CS293G: Computing on encrypted data (graduate)
Your final grade for the course will be based on the following weights:
- 50%: Reviews/comments/summaries/insights on assigned readings
- 30%: Class participation
- 20% (plus an optional 30% extra credit): Research proposal
Before the start of a lecture (that is, 1 PM on the day of the lecture), you will
submit an insightful review of the
assigned readings for the lecture. By "insightful", we mean something that is
not simply a rewrite of the content of the readings, but rather something
that demonstrates in-depth understanding (and strengths/weaknesses) of the
material, and perhaps talks about alternate design points or directions for future work.
Not all of the submitted reviews will be
graded; instead, the instructor will randomly pick a few (perhaps three to five per
lecture) and grade them. To receive credit, you must make a credible
effort. Points will be awarded, based on the following criteria.
- If your submitted review is selected for grading, but your submission is
blank, then you will score negative points.
- If you submit a dull review or simply paraphrase what is written in the
readings, you will also receive negative points. Writing an insightful review
will require effort, so don't plan to read the readings a few hours before the
lectures. Quality and depth matter most. And you need to be
clear and neat. If the instructor can't understand what you have written, he
can't give you credit! Your review doesn't have to be long---even one page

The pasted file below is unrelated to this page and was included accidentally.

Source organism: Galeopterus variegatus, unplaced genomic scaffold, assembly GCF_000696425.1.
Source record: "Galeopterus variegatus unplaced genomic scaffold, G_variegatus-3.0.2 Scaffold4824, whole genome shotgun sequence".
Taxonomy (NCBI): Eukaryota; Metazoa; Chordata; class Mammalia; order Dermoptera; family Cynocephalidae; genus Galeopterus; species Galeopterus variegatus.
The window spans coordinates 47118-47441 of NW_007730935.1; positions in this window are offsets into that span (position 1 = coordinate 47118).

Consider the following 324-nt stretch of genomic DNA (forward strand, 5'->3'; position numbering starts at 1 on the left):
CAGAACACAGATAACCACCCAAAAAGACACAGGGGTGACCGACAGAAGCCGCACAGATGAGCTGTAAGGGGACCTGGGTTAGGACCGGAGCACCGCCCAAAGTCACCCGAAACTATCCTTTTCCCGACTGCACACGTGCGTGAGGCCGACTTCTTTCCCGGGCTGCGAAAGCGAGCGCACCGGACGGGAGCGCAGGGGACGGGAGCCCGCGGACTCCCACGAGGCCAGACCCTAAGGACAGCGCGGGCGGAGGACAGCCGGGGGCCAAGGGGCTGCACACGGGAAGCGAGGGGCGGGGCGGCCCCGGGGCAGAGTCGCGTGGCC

reviews can be very insightful and thought-provoking.
- If your submission is not selected for grading, you will receive a zero.
- If your submission doesn't fall in the above categories, then depending on the quality you will receive up to 100 points.
Your review submissions may have at most 3 pages of content including
bibliographic references. You must use: Times New Roman font, a minimum font
size of 10 pt with at least 2 points of spacing between lines, and minimum 1
inch margins on all sides. Your review may reference figures/tables/code/etc. in
readings. Your instructor won't read a review beyond its third page.
Your research proposal will be in two parts. First, in the middle of the quarter
(see the course schedule for the exact due date)
you will submit a preliminary version of your proposal. This preliminary version
should clearly state the problem statement, motivation, and give an idea of
the related work and key insights. This version should be at most
2 pages of content; you may use extra pages for bibliographic references. Your
proposal must follow the formatting requirements mentioned above. Your
instructor will read your proposal in detail and provide feedback, especially on
whether he thinks that your idea has potential to advance the state-of-the-art.
Based on your instructor's feedback you will refine your proposal and
produce the final version. Note: proposal's that don't promise to advance the
state-of-the-art will receive zero points, and proposal's that show promises of
turning into a publication will receive extra credit.
Turn-in policy and
Late submissions will not be accepted, except in three cases:
- Illness, which requires a doctor's note. The
instructor will not
look at such notes; instead, bring the note to the graduate program